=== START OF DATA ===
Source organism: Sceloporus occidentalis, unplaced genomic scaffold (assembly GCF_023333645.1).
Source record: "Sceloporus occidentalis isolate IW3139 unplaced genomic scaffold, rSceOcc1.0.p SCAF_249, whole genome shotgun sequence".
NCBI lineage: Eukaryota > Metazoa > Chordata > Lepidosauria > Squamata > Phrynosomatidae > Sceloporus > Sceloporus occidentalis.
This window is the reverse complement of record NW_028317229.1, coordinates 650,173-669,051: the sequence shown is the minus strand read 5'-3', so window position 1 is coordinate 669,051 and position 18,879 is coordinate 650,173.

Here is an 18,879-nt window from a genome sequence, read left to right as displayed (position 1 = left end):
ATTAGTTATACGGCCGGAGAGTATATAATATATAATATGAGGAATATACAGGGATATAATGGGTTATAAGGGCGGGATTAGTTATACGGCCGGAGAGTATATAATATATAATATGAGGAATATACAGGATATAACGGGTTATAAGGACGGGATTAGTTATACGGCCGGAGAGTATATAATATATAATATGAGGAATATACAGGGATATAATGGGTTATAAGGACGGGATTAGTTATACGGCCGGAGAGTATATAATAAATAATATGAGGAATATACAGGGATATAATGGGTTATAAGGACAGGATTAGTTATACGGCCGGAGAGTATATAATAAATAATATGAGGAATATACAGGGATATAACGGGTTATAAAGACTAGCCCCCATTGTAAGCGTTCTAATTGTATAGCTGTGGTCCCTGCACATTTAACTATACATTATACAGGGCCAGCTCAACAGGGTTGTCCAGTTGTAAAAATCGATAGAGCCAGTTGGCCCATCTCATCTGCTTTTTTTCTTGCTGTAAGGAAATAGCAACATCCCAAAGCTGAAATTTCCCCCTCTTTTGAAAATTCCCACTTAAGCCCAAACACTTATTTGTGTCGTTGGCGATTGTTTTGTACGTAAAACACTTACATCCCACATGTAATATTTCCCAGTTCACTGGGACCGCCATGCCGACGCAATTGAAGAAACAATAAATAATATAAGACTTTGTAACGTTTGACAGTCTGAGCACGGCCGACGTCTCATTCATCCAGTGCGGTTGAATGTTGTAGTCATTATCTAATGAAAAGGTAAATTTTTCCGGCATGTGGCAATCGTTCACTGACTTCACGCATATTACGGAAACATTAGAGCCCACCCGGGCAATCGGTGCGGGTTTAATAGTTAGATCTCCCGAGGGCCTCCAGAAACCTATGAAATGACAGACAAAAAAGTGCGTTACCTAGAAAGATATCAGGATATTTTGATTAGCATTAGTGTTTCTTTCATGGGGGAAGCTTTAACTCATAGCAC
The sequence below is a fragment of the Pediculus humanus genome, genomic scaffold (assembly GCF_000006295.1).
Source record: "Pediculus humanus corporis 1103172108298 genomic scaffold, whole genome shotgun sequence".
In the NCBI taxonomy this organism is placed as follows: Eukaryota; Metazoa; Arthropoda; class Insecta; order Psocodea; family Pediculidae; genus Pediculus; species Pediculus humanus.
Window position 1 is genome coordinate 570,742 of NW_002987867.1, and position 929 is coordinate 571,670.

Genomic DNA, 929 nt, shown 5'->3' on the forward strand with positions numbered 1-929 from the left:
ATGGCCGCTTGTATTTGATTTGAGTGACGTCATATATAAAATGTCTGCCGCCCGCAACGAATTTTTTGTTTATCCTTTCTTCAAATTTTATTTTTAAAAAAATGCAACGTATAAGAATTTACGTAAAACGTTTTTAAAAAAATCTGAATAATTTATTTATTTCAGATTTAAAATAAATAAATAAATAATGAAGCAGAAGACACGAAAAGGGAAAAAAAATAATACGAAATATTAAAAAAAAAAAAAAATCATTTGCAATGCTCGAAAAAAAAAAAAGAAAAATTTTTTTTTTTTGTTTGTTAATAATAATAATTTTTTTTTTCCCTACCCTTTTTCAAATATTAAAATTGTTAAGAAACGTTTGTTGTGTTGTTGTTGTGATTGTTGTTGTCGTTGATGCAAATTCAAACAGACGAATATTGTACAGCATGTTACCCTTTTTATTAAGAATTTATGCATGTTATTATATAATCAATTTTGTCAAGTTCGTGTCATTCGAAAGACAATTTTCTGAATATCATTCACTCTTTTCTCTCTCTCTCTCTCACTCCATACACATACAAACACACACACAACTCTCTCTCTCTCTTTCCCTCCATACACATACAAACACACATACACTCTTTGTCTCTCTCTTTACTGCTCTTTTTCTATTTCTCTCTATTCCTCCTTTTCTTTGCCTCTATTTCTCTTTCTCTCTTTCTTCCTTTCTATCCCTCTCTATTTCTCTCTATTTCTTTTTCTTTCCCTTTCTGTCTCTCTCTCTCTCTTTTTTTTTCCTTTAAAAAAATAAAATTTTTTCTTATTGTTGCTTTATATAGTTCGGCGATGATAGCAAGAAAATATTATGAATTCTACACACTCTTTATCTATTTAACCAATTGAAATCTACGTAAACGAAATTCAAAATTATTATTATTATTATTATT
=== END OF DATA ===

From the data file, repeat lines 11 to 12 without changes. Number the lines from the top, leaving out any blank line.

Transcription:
Genomic DNA, 929 nt, shown 5'->3' on the forward strand with positions numbered 1-929 from the left:
ATGGCCGCTTGTATTTGATTTGAGTGACGTCATATATAAAATGTCTGCCGCCCGCAACGAATTTTTTGTTTATCCTTTCTTCAAATTTTATTTTTAAAAAAATGCAACGTATAAGAATTTACGTAAAACGTTTTTAAAAAAATCTGAATAATTTATTTATTTCAGATTTAAAATAAATAAATAAATAATGAAGCAGAAGACACGAAAAGGGAAAAAAAATAATACGAAATATTAAAAAAAAAAAAAAATCATTTGCAATGCTCGAAAAAAAAAAAAGAAAAATTTTTTTTTTTTGTTTGTTAATAATAATAATTTTTTTTTTCCCTACCCTTTTTCAAATATTAAAATTGTTAAGAAACGTTTGTTGTGTTGTTGTTGTGATTGTTGTTGTCGTTGATGCAAATTCAAACAGACGAATATTGTACAGCATGTTACCCTTTTTATTAAGAATTTATGCATGTTATTATATAATCAATTTTGTCAAGTTCGTGTCATTCGAAAGACAATTTTCTGAATATCATTCACTCTTTTCTCTCTCTCTCTCTCACTCCATACACATACAAACACACACACAACTCTCTCTCTCTCTTTCCCTCCATACACATACAAACACACATACACTCTTTGTCTCTCTCTTTACTGCTCTTTTTCTATTTCTCTCTATTCCTCCTTTTCTTTGCCTCTATTTCTCTTTCTCTCTTTCTTCCTTTCTATCCCTCTCTATTTCTCTCTATTTCTTTTTCTTTCCCTTTCTGTCTCTCTCTCTCTCTTTTTTTTTCCTTTAAAAAAATAAAATTTTTTCTTATTGTTGCTTTATATAGTTCGGCGATGATAGCAAGAAAATATTATGAATTCTACACACTCTTTATCTATTTAACCAATTGAAATCTACGTAAACGAAATTCAAAATTATTATTATTATTATTATT